Do’s and Don’ts When Giving Someone Power of Attorney

When it comes to safeguarding your future – financially, medically, or otherwise – few legal tools are as effective yet misunderstood as the power of attorney (POA). The concept may seem straightforward: you’re essentially entrusting someone to make decisions on your behalf. However, the gravity of this empowerment cannot be overstated. It’s of paramount importance that you navigate this legal landscape with meticulous care and robust knowledge.

To ensure that you’re granting this power responsibly and safely, consider consulting a power of attorney lawyer, who can offer specialised advice tailored to your unique needs. Meanwhile, this article aims to elucidate some of the pivotal do’s and don’ts when giving someone power of attorney.


1. Understand the Types of POA 

The first and foremost step is understanding the type of POA that suits your needs. Generally, there are several types, such as:

  • General Power of Attorney: Allows your agent to manage all of your affairs.
  • Limited Power of Attorney: Limits your agent’s authority to specific tasks or situations.
  • Healthcare Power of Attorney: Appoints someone to make medical decisions for you.
  • Durable Power of Attorney: Remains in effect even if you become incapacitated.

2. Choose Your Agent Wisely 

An agent – also known as the attorney-in-fact – is the individual you empower to make decisions for you. This role demands an unparalleled level of trust, responsibility, and ethics. It’s advisable to pick someone who not only understands your wishes but also has the capability to manage affairs diligently.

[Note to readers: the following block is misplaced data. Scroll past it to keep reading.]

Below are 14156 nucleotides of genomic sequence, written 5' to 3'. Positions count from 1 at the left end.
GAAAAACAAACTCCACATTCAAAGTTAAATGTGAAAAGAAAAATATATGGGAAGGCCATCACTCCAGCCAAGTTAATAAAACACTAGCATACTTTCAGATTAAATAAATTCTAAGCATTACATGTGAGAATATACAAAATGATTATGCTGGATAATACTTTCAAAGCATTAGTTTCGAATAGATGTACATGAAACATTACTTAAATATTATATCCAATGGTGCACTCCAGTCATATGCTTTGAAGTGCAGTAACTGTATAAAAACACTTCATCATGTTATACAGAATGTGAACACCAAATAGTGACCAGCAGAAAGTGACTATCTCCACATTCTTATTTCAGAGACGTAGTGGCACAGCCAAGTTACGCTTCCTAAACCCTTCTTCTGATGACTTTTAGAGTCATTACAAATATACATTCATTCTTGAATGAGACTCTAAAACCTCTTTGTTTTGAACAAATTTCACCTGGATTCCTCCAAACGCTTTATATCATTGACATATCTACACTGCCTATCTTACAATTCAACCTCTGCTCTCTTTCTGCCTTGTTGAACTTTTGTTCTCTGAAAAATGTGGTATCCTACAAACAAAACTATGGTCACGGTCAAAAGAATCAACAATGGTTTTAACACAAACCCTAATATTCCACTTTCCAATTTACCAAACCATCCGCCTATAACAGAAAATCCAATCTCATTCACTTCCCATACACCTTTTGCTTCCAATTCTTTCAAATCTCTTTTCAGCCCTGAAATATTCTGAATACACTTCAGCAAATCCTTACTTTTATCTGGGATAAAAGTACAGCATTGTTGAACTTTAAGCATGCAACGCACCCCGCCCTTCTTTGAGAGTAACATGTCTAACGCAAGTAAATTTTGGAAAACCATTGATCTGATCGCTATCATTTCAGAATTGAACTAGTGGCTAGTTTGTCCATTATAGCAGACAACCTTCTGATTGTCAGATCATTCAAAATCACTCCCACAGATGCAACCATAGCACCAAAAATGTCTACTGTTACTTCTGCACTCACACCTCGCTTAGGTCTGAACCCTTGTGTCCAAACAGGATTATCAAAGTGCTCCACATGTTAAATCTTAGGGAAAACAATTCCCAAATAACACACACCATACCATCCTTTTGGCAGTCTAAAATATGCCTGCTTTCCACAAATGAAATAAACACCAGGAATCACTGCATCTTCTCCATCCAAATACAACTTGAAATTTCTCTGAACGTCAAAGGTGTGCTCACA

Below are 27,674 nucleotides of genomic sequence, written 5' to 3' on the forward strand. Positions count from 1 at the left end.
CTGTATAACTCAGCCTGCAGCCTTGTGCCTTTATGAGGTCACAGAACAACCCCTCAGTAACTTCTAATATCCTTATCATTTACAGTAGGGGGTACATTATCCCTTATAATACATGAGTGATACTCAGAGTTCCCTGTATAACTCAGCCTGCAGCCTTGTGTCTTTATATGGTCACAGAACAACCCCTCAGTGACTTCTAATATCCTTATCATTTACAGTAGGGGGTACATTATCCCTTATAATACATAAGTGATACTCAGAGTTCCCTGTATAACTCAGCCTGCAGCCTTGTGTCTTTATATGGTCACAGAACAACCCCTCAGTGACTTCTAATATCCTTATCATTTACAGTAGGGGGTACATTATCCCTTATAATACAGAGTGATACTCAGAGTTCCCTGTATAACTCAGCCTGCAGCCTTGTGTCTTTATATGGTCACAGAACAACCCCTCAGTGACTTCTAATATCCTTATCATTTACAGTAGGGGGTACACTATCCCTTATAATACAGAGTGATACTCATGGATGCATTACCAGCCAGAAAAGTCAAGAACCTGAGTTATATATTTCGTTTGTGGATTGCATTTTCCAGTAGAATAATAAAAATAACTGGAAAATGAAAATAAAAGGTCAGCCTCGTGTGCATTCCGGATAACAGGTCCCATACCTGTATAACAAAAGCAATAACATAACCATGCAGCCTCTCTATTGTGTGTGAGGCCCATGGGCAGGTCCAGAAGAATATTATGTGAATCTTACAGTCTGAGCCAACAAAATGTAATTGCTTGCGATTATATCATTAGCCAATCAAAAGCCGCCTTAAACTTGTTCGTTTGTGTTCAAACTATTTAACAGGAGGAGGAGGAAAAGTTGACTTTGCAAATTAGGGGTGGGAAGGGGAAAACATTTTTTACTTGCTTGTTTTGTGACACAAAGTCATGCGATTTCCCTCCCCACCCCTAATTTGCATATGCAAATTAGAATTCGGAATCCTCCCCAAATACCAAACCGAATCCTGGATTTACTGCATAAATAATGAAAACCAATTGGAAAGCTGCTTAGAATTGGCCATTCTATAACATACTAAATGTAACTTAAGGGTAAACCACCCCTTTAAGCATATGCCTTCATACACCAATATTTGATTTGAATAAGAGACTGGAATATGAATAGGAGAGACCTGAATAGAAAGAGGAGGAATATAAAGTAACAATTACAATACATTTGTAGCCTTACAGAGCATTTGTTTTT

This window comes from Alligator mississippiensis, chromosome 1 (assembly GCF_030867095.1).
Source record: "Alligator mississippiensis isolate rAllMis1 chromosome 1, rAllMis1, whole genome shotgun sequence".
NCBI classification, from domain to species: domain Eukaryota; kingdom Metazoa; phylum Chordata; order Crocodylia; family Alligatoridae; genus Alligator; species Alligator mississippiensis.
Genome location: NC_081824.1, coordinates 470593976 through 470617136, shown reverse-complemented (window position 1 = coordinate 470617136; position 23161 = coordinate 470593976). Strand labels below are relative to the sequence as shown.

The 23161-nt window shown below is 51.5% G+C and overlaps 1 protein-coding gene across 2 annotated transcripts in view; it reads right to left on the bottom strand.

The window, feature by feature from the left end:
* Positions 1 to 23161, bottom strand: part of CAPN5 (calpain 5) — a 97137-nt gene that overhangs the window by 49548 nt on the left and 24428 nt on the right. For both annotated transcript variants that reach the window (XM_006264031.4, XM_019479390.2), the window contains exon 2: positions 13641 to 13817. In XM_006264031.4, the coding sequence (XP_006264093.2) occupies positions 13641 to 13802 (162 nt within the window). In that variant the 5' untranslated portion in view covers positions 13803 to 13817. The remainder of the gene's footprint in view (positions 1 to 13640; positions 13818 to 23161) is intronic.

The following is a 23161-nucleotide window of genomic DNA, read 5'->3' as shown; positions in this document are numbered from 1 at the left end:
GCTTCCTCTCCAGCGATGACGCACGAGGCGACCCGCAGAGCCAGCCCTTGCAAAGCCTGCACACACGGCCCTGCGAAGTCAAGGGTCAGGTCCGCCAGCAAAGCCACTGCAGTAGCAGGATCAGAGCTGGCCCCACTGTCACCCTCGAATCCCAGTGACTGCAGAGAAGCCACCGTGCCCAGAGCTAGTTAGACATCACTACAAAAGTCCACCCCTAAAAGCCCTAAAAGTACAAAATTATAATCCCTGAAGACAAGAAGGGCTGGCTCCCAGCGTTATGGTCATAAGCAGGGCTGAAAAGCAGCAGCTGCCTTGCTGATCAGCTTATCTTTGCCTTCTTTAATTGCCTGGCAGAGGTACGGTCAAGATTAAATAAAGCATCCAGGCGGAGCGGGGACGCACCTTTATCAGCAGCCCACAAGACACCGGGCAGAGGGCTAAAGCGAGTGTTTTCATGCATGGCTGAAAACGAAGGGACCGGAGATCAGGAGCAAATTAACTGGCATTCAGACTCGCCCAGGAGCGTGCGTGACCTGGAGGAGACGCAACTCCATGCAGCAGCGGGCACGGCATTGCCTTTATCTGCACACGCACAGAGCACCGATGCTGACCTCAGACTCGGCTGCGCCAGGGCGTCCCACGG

3. Be Explicit 

General language can make your POA susceptible to misuse or misinterpretation – be explicit in defining the scope and limitations of your agent’s powers. The clearer the document, the easier it will be for your agent to honour your intentions.

4. Consider Professional Consultation 

While you may find templates for POAs online, a one-size-fits-all approach can lead to grave mistakes. Consult a power of attorney lawyer to customise your document, taking into account your specific needs and legal jurisdiction.

5. Discuss Openly with Your Agent

Transparency is key. Discuss your expectations, responsibilities, and any other pertinent details with the agent before formalising the POA. This ensures that both parties are on the same page and minimises the risk of future discord.


1. Don’t Rush

Granting someone POA is a significant step – it’s not something to be done on a whim or under pressure. Take your time to weigh your options and understand the implications thoroughly.

2. Don’t Neglect to Update

Life circumstances change – relationships, finances, health, etc. Be sure to revisit and update your POA as necessary to reflect these changes.

3. Don’t Overlook Alternate Agents

It’s always wise to name an alternate agent in case your primary agent is unavailable or unwilling to act. This adds an extra layer of security to your POA.

4. Don’t Skip the Witnesses and Notarisation

For a POA to be legally binding, it usually needs to be witnessed and notarised, depending on your jurisdiction. Don’t overlook these legal formalities.

5. Don’t Forget to Revoke Previous POAs

If you’ve previously issued a POA and wish to replace it with a new one, be sure to officially revoke the earlier document to prevent conflicting instructions.

In Summary

Designating a power of attorney is a weighty decision that calls for meticulous planning and judicious choices. Adhering to these do’s and don’ts can make the process more straightforward and secure. However, given the complexities and potential repercussions involved, it’s wise to consult a power of attorney lawyer for specialised guidance. By doing so, you can fortify your future with the peace of mind that your interests are well-protected.

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